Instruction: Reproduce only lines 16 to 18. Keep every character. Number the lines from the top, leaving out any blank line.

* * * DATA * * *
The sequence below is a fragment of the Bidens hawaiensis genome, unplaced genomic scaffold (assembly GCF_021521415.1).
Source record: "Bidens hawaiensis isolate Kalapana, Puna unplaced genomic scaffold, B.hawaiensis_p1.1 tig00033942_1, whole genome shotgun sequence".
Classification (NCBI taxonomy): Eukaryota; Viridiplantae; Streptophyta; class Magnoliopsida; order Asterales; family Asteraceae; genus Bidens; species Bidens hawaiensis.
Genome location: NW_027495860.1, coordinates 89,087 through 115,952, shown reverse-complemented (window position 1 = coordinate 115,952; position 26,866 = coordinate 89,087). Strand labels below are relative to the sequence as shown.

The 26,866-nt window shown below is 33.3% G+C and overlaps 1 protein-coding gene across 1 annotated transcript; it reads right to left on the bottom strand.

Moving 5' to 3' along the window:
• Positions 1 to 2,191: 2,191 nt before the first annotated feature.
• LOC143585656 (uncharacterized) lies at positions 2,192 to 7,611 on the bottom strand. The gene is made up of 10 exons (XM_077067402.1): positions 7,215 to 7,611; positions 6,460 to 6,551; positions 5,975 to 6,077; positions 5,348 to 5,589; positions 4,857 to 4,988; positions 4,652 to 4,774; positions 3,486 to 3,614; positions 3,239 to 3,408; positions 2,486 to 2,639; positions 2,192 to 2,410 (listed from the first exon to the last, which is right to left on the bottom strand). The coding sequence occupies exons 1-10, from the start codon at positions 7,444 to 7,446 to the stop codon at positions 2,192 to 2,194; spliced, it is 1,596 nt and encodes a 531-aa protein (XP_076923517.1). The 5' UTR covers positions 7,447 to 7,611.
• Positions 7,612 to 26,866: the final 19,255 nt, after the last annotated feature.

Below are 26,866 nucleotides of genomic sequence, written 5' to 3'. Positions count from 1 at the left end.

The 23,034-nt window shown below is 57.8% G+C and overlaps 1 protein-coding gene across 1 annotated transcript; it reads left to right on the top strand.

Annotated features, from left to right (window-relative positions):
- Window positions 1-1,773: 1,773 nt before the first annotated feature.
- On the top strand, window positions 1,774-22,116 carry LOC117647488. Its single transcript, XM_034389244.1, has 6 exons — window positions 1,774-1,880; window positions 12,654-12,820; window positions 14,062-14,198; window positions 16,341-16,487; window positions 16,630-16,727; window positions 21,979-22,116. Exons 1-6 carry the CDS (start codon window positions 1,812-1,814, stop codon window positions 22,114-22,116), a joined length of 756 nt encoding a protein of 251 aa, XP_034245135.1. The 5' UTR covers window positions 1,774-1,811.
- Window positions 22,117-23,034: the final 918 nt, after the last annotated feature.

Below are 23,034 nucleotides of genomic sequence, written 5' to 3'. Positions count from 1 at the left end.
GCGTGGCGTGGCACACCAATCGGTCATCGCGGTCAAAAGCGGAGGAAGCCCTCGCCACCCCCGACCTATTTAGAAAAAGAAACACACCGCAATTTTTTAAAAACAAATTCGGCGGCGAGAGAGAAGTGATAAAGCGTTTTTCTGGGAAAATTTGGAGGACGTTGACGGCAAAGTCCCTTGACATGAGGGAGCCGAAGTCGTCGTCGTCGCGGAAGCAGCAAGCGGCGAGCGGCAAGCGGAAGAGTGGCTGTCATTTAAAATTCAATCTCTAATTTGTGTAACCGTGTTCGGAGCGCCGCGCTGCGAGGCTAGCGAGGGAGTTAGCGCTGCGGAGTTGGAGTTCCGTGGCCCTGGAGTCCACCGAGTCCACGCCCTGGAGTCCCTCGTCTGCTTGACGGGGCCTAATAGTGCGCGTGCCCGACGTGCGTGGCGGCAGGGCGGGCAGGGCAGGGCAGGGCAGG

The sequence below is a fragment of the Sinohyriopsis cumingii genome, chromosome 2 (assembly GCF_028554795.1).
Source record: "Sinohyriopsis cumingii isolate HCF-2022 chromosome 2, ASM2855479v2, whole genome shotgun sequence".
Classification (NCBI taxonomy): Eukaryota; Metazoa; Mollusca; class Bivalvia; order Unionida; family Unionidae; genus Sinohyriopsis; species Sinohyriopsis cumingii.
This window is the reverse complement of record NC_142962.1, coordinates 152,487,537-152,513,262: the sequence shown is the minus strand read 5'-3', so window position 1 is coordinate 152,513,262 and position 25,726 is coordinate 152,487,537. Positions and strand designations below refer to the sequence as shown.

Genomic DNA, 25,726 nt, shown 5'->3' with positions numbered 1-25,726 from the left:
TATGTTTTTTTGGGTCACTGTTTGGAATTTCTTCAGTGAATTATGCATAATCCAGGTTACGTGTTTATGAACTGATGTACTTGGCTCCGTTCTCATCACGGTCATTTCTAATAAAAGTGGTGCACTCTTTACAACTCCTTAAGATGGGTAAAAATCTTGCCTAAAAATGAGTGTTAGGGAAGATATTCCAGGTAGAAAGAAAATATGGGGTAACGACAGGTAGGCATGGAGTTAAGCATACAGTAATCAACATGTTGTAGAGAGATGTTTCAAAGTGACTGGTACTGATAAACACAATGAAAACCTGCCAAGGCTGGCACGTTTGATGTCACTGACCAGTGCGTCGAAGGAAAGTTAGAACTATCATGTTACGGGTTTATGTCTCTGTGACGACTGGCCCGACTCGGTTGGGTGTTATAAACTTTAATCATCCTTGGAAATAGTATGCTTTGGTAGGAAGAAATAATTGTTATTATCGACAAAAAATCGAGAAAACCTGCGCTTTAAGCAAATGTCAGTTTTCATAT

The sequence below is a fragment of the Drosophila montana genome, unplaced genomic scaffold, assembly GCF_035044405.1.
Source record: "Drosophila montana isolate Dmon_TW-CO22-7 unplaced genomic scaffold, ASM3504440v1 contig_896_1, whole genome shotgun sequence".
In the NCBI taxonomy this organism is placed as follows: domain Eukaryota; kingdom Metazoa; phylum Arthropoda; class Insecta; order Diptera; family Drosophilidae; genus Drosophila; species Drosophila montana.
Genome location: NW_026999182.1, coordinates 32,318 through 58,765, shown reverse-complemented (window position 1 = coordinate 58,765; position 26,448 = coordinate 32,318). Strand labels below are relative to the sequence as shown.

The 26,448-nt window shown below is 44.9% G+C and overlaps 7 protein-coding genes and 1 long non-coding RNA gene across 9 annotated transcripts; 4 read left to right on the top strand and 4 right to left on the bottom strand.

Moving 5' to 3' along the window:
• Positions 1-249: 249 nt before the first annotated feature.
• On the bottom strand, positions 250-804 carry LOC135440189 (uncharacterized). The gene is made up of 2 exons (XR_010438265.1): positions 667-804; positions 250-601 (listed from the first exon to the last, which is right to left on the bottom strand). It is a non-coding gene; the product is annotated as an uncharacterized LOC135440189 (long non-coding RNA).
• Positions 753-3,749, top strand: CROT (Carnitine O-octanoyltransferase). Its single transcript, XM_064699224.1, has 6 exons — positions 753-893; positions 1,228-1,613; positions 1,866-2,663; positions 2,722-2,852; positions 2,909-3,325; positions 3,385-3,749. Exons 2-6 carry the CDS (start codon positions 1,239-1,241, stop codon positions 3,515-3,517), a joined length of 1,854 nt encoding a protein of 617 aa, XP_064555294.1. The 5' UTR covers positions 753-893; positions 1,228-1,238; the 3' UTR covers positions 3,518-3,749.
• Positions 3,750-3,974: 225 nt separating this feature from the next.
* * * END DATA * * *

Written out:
Below are 23,034 nucleotides of genomic sequence, written 5' to 3'. Positions count from 1 at the left end.
GCGTGGCGTGGCACACCAATCGGTCATCGCGGTCAAAAGCGGAGGAAGCCCTCGCCACCCCCGACCTATTTAGAAAAAGAAACACACCGCAATTTTTTAAAAACAAATTCGGCGGCGAGAGAGAAGTGATAAAGCGTTTTTCTGGGAAAATTTGGAGGACGTTGACGGCAAAGTCCCTTGACATGAGGGAGCCGAAGTCGTCGTCGTCGCGGAAGCAGCAAGCGGCGAGCGGCAAGCGGAAGAGTGGCTGTCATTTAAAATTCAATCTCTAATTTGTGTAACCGTGTTCGGAGCGCCGCGCTGCGAGGCTAGCGAGGGAGTTAGCGCTGCGGAGTTGGAGTTCCGTGGCCCTGGAGTCCACCGAGTCCACGCCCTGGAGTCCCTCGTCTGCTTGACGGGGCCTAATAGTGCGCGTGCCCGACGTGCGTGGCGGCAGGGCGGGCAGGGCAGGGCAGGGCAGG

The sequence below is a fragment of the Sinohyriopsis cumingii genome, chromosome 2 (assembly GCF_028554795.1).